Wednesday, June 19, 2013

Why the church needs to talk about alcohol

Guest post by John Poitevent

Among non-essential issues of our faith, alcohol is one with perhaps the most diversely held beliefs... and judgements. In the Bible Belt, these beliefs don't just remain confined to the church, they often become laws as well. For example, the county where my parents live in Texas, with a population of over 200,000, has historically been "dry". Technically, it's considered "damp". What this means is that alcohol sales, while not prohibited, are highly regulated. Adult beverages can be purchased at a restaurant or bar but only if you join their "private club" which usually costs a dollar. However, you cannot purchase closed containers of alcohol from a store to take home with you. Recently, the 70 year old law was overthrown, but only for beer or wine. In order to purchase hard liquor, you still must drive half an hour to a "wet" county, where not surprisingly the border is lined with liquor stores. 

If all of this sounds incredibly ridiculous, it's because it is. Legalism always produces absurd scenarios with counter-productive outcomes. The tragic irony of this particular issue is that over the past five years, completely dry counties in Texas have had more than three times the number of alcohol-related traffic fatalities per capita than completely wet counties.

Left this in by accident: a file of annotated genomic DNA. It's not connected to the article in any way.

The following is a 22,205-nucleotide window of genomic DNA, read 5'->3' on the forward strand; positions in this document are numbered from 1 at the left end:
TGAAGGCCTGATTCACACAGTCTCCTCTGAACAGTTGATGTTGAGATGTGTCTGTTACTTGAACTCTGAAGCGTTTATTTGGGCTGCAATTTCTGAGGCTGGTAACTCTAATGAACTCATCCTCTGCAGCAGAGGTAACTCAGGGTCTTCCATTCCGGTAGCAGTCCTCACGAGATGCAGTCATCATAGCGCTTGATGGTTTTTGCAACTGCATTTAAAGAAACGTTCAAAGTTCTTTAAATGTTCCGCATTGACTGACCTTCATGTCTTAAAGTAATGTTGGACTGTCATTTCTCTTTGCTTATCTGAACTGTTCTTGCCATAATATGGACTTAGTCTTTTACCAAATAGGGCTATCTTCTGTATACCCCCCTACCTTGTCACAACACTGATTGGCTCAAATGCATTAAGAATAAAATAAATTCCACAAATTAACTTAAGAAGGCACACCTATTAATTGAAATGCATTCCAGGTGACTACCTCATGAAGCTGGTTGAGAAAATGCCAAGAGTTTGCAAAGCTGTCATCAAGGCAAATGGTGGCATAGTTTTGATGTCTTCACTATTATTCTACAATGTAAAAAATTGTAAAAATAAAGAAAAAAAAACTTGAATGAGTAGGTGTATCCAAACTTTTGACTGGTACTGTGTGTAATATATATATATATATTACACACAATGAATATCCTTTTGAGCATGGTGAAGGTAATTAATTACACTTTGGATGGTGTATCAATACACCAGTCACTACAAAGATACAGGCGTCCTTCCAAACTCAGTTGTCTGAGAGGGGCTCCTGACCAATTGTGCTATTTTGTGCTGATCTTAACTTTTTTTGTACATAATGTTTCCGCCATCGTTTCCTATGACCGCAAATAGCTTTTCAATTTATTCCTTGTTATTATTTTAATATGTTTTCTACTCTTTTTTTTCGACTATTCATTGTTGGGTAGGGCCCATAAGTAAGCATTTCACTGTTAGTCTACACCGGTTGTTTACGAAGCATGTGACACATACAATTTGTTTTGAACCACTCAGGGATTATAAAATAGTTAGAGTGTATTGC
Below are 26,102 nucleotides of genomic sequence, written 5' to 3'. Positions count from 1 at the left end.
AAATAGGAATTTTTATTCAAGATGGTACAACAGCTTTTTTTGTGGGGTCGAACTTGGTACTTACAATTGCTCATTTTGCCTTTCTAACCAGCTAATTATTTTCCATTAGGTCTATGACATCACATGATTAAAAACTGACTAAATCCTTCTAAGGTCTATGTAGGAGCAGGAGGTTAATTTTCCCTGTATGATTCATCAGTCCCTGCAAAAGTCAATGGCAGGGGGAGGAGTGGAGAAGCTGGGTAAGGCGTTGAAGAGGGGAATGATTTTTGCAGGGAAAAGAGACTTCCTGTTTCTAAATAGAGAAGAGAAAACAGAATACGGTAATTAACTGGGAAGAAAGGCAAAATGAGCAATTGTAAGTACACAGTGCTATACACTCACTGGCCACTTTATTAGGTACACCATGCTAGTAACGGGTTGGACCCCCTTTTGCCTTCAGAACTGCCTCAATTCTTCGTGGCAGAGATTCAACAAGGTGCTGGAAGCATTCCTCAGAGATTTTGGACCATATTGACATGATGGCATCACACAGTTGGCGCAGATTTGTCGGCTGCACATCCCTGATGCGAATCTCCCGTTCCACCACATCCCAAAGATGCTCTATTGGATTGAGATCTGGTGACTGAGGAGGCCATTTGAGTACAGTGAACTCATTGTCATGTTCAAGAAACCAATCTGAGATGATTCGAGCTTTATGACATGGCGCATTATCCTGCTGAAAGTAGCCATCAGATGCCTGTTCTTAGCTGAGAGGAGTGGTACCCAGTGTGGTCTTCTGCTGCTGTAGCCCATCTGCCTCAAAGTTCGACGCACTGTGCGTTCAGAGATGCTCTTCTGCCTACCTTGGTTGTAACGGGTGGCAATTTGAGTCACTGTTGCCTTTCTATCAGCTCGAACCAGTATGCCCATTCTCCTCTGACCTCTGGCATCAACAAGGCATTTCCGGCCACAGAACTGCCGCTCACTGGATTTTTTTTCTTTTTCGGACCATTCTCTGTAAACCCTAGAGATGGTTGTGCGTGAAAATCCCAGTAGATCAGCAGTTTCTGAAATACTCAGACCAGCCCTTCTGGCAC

So what does a healthy, biblical, gospel declaring, God glorifying view of alcohol look like?  David Valentine, co-founder of has some helpful thoughts on the subject.
"I drink beer. Let me be more precise: I love beer. I think the quote "Beer is proof that God loves us and wants us to be happy," is onto something.
While I love my choice libations, I am disturbed by the Church's lack of commentary on drinking. Alcohol, like food, is a good gift from God. 
Did you catch that? Alcohol is a good gift from God, to be enjoyed appropriately. 
Unfortunately, the Church has one of two damaging responses to alcohol: Either we say it's devil's brew or we are mute on the subject."
He goes on to say,
"The Church needs to talk about alcohol because how we handle it often reflects how we understand God. If we never touch alcohol because “it's evil,” then our view of God is as a mere man who tells us not to do things. He's not looking out for our joy or pleasure, but rather making sure we do what He says.
If we are on the other extreme and drunkenness is a state we commonly find ourselves in, then we abuse creation. It's very evident that the individual who gets drunk without repentance believes their pleasure is of highest value. This leads to the ever-present idol of self. And when we worship ourselves, we abuse all other forms of creation." 
Read the whole article.

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